By George Kegoro-Executive Director, Kenya Human Rights Commission
Released on 13th June 2017
Kura Yangu Sauti Yangu is grateful to the IEBC and the EACC for the partnership that has yielded this conference. Kura Yangu Sauti Yangu is a coalition of civil society organisations that promotes political dialogue as part of the preparations for the elections in August. The Kenya Human Rights Commission, where I work, serves as the secretariat for Kura Yangu Sauti Yangu.
As the country goes into elections in less than two months, the overriding concern is whether there will be peace, or elections, like so many in the recent past, will be accompanied by violence . Already, we have had some violence around the country. The party primaries were marked by the death of three candidates as well as by multiple incidents in which polling stations were violently stormed, election materials destroyed and observers assaulted. There were also incidents of police use of excessive against civilians. Sadly, we have come to treat these isolated incidents of violence as normal, but they are not. Every situation in which violence is expressed for political reasons is completely avoidable, and should lead to most intensified levels of concern on the part of the population and the authorities.
The country is also facing a situation of insecurity in the North Rift Valley, and that situation has gone on since February. There is fear that this violence could become more generalised and also that it could impact negatively on how the affected population participates in the elections, and, further, the quality of accountability for the electoral process in that part of the country.
A logical result of the fear of political violence is a rise in public campaigns for peace. Kura Yangu Sauti Yangu supports the campaign for peaceful elections. However, successful peace can only occur in the context of capable state institutions. An electoral commission that invests in technologies that fail on election day and that does not prioritize communication with the public so that the people know exactly what to expect on election day, a police service that does not adequately prepare for the crowd control challenges it knows will arise during elections, and a judiciary whose decisions on contested political issues fail to convince, are all a danger to the peace. Therefore, our desire for peace must translate into a demand for greater capability on the part of the institutions that are going to run the elections.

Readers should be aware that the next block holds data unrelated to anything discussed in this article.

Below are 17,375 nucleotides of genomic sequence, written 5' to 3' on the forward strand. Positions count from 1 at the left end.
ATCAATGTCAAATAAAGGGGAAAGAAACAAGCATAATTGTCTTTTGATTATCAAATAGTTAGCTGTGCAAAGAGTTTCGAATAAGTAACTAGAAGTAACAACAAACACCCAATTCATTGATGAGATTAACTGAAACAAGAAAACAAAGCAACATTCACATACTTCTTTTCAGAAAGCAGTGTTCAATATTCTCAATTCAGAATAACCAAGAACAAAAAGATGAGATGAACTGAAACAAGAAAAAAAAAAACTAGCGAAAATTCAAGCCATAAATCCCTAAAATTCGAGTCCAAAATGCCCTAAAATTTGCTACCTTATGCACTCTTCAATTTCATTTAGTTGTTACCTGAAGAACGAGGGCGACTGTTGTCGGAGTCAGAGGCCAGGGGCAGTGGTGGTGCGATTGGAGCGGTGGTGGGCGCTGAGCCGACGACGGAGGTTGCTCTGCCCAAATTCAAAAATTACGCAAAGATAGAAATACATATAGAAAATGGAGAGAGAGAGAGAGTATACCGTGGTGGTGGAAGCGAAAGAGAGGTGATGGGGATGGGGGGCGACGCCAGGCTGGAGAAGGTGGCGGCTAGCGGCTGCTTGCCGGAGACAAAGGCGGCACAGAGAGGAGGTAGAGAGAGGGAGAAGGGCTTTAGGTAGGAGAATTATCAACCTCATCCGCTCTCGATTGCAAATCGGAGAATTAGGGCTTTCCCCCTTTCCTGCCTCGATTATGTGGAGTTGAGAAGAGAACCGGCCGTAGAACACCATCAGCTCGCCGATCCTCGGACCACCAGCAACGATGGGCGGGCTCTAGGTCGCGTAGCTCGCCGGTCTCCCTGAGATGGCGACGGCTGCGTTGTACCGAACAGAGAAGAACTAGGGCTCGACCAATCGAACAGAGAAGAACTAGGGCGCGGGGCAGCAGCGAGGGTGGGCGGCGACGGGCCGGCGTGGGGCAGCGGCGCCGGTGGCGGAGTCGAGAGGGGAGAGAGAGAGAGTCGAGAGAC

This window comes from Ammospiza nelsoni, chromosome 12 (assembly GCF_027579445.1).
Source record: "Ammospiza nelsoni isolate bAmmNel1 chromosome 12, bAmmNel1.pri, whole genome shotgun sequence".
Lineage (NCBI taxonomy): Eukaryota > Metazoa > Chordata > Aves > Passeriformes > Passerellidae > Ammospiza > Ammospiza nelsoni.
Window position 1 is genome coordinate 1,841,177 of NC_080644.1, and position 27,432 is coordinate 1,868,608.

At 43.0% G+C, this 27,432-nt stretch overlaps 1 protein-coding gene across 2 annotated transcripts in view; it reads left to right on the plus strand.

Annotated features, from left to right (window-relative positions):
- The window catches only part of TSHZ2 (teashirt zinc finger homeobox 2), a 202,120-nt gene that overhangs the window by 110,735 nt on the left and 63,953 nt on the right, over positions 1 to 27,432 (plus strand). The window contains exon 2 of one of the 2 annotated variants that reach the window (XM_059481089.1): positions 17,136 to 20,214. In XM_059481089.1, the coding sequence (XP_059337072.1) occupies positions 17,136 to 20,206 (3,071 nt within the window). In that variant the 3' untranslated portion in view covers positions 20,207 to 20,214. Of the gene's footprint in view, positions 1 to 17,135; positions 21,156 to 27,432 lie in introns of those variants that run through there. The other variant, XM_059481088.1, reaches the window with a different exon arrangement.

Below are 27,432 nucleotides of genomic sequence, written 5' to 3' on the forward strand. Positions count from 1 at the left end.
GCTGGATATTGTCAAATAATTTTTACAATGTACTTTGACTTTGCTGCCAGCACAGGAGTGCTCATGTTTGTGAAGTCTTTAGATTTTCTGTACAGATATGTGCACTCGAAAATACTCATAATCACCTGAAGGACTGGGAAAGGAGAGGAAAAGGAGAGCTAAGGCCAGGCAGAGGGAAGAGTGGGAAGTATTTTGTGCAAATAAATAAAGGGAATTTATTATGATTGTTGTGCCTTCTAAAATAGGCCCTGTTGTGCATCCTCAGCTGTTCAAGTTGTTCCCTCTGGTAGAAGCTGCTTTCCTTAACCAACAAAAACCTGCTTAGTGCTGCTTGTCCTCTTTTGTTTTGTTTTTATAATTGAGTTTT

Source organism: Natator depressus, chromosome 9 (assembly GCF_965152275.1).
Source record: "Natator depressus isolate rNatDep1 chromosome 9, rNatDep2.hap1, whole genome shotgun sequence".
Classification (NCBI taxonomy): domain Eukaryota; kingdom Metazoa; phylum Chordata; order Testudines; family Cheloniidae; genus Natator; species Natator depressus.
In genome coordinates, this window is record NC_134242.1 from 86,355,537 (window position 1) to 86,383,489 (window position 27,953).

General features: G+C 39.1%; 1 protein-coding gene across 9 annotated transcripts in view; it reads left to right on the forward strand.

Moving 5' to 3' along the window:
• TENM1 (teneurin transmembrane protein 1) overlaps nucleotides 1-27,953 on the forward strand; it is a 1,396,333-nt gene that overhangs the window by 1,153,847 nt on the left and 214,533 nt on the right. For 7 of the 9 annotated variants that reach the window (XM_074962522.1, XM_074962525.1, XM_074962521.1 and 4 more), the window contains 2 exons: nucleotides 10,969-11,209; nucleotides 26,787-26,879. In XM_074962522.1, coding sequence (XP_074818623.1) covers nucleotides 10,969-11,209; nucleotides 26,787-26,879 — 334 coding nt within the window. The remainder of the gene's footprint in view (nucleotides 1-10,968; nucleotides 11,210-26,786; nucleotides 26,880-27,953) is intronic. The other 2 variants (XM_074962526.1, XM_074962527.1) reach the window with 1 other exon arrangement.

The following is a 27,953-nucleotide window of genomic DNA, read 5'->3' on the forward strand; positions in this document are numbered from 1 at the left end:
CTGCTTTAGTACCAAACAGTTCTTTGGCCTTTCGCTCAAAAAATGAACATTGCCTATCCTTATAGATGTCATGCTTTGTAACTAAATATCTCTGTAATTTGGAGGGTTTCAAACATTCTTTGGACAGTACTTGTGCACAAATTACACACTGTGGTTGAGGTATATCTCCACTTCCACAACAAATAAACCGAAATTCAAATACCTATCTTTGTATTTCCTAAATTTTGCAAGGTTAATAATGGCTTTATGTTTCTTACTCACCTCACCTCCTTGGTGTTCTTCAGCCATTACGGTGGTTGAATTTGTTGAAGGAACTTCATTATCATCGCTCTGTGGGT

The desire for peace also demands for greater accountability from our elected leaders. Political leadership forms part of the capabilities we need to overcome the threat of political violence. Evidence from other countries suggests that even where there is clear data about the seriousness of a public problem, citizens look to political leaders before making a decision whether that problem is worth their attention or not. Political polarisation in Kenya systematically undermines the consistency of signals that the country’s leadership sends regarding political violence. If Kenya is to overcome political violence, the attitude of elected leaders along with that leadership’s commitment to sustainable and positive peace, and not just the capability of its institutions, must also be addressed.
An aspect of political leadership is the different capacities that a country nurtures to address its problems. Kenya overcame its worst political crisis, generated by the 2007 violence, by drawing on a variety of pillars, including those provided by external friends. In this regard, on behalf of Kenyan civil society, I express gratitude to the friends of Kenya, many of them represented at this conference, whose support Kenya relied on during the crisis and has continued to work with since then. These include the African Union, the European Union and various individual friendly governments, including the United States. We are encouraged by your continued interest in the stability of this country and, although we hope the role that you played in 2007 will not be needed this time, Kenyan civil society is grateful for your partnership and support.